In Collapse: How Societies Choose to Fail or Succeed, Pulitzer Prize winning author Jared Diamond has given us a provocative and fascinating history lesson in what could happen to our society, should we fail to learn from and apply the lessons of past failed societies. But when he addresses our contemporary environmental crisis, he forgets his own lessons, and is severely handicapped by his own reluctance to break with outmoded cultural “core values.”
Diamond repeatedly documents the class conflicts inherent in many of the societies that collapsed. An entrenched ruling class exploited the masses, enriching themselves while plundering the resources. Yet he never connects the dots when attempting solutions to modern day environmental problems like climate change and global warming. Like many Americans, he studiously avoids the entire discussion of class when it comes our current society.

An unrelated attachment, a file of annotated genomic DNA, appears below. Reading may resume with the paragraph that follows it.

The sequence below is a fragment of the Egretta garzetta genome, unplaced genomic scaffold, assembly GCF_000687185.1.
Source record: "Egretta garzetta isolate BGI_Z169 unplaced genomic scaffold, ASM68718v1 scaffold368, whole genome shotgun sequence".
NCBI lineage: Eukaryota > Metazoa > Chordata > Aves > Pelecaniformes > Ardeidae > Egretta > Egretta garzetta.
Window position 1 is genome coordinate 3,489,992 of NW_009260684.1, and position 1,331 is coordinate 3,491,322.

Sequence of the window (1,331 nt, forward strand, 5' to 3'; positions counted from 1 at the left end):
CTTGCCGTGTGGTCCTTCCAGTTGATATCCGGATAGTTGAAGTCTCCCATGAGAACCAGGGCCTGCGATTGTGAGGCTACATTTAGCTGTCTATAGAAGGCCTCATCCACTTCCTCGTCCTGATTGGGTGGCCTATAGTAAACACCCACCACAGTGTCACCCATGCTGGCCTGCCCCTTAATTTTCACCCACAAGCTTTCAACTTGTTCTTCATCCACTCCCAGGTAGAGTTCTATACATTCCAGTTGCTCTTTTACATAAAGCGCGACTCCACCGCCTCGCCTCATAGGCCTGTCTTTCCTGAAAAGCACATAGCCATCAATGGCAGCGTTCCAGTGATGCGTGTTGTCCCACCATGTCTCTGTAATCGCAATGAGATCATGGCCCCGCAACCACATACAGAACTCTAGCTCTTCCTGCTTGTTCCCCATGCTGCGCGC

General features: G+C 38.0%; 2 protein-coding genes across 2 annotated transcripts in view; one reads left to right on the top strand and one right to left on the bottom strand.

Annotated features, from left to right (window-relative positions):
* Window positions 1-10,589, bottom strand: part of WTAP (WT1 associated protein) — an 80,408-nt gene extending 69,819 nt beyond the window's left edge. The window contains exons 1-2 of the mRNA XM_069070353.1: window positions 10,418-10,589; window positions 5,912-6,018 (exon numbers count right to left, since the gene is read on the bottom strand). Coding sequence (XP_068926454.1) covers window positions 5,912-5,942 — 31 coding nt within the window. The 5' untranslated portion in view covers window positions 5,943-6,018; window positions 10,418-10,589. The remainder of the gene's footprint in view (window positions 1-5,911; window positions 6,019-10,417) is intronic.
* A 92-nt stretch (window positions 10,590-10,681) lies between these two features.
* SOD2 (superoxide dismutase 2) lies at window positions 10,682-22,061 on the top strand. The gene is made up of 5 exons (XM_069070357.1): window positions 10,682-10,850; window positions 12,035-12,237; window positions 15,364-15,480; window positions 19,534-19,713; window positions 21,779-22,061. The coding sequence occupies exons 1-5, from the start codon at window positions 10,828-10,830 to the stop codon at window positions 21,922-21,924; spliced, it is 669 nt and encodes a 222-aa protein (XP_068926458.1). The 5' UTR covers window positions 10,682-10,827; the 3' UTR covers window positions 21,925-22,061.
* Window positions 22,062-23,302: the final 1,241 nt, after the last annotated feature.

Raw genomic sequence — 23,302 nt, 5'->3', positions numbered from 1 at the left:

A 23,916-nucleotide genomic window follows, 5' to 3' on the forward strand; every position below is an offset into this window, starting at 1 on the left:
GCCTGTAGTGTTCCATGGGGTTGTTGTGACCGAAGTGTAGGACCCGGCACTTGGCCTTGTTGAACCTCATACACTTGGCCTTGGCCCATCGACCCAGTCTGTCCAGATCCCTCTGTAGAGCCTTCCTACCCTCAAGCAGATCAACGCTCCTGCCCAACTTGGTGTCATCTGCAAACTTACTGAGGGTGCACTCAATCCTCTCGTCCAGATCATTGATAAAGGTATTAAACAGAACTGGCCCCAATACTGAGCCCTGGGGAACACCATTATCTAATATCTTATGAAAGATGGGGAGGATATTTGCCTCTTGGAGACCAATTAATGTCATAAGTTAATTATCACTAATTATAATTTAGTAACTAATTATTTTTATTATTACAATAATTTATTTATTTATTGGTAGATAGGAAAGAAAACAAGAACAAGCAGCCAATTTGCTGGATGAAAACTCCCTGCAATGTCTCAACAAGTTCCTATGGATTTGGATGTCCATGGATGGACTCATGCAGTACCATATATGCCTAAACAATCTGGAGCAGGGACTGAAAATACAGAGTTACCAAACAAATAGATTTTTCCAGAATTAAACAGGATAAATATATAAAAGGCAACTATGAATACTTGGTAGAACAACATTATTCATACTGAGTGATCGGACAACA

Inherent in capitalism is a ruling class that puts its interests before the interests of society as a whiole. Worse, the short-term profit motive is allowed to override virtually all other concerns. This comes in direct conflict and is contradictory to the long-term planet-wide solutions needed to reverse global warming.
So then, what other choice do we have than to consider a true ecosocialist alternative? If the capitalist economists have a better plan to save the humans, where is it?